Archive for November, 2011

Was wOBA Actually Invented Nearly 100 Years Ago?

With apologies to Michael Lewis, what if everything you thought you knew about baseball was wrong? As our collective understanding of advanced statistical analysis in baseball grows exponentially with each passing day, we are now among a generation of baseball fans that has done more critical thinking about and retained more esoteric knowledge of the game than our parents could ever have dreamed of. Anyone who has seen MLB Network’s show on the evolution of statistics would think that between Henry Chadwick’s invention of the box score and Branch Rickey’s hiring of Alan Roth as a statistician, baseball fans in the 20th century consumed baseball metrics in only the most rudimentary of ways — via the dreaded batting average, home runs and RBI triumvirate.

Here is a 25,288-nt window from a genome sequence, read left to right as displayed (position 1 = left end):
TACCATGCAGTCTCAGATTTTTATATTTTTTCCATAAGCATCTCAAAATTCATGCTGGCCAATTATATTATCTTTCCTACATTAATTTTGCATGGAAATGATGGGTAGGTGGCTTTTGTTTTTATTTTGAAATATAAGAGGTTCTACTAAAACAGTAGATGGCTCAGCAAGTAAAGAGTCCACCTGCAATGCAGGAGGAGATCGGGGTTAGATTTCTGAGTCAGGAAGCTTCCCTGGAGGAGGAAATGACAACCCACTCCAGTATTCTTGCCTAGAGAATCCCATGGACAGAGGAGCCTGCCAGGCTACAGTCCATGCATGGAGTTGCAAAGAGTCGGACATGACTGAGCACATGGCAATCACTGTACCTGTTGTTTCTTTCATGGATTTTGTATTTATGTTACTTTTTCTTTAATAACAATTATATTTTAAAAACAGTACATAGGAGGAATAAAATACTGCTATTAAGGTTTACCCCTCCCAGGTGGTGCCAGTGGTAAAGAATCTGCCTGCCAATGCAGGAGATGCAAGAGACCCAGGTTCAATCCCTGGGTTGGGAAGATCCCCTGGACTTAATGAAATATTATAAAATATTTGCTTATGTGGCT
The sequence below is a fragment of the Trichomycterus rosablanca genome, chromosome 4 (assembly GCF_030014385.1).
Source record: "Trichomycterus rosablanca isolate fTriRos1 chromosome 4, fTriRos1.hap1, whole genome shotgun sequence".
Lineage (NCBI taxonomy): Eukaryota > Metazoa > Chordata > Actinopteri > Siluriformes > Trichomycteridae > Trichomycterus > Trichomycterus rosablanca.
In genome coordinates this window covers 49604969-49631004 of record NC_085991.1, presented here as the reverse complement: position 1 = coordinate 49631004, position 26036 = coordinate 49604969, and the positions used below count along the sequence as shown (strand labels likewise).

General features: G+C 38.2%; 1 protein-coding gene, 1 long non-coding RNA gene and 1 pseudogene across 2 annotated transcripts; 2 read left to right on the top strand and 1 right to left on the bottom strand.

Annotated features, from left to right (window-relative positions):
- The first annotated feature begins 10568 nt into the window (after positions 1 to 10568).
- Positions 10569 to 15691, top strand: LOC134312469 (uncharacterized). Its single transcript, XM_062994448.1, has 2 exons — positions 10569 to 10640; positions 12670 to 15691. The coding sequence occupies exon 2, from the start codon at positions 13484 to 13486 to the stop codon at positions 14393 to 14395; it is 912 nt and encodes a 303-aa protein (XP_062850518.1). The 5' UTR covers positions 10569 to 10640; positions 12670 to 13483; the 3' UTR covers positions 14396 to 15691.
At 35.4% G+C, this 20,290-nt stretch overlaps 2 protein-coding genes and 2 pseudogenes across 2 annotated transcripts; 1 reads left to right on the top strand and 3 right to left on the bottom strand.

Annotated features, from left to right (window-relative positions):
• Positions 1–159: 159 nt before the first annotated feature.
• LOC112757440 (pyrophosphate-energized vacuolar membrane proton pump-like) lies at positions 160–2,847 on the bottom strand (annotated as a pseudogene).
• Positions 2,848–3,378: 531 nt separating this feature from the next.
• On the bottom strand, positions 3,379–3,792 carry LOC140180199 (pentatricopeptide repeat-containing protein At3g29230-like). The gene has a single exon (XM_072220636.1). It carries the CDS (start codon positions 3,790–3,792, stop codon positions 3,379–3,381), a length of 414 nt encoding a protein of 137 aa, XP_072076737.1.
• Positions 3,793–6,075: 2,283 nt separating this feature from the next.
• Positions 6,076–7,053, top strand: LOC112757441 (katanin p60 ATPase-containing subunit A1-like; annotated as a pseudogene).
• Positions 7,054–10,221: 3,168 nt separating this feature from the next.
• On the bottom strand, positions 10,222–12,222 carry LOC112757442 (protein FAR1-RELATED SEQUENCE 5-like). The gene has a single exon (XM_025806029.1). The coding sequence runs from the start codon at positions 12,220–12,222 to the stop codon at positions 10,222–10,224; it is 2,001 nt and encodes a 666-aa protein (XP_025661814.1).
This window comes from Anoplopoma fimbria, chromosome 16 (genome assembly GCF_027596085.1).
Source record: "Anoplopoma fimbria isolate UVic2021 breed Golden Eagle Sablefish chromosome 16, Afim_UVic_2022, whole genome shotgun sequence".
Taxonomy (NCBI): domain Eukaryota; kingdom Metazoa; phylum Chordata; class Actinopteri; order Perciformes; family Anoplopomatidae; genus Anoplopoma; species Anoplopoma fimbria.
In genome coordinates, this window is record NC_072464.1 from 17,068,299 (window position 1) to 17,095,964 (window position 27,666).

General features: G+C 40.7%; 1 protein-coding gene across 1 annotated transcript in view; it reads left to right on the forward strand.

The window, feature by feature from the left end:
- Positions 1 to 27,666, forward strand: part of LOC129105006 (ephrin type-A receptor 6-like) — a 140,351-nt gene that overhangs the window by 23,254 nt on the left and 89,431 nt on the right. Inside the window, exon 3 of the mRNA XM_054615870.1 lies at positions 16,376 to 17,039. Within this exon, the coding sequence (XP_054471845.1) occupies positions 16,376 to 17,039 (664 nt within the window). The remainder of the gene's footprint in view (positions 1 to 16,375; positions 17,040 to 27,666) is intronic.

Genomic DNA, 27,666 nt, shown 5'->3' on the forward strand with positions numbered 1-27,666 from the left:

However, what if I told you that one of the most advanced analytical discoveries — one that sabermetricians hold near and dear to their hearts — was actually discovered before Babe Ruth ever played a game?

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A Cinderella Story?

Searching for and appreciating the “Cinderella” team is a pervasive feature of American sports. Our love of the Cinderella might come from some uniquely American fascination with heroes rising from nothing, or from a basic human desire to recognize and value unexpected outcomes. Whatever the cause, we pay special attention to moments (the Miracle on Ice; the 1966 Texas Western basketball squad; the 1955 Dodgers or 1969 Miracle Mets or 2004 Boston Red Sox) where teams seemingly overachieved or overcame great adversity to come out champions.

Generally, there are three ways of thinking about Cinderellas:
1. A team winning after a long period of failure.
2. An objectively untalented team winning despite their flaws.
3. A team succeeding despite having the odds stacked against them, such as a talented team overcoming objectively more talented opponents.

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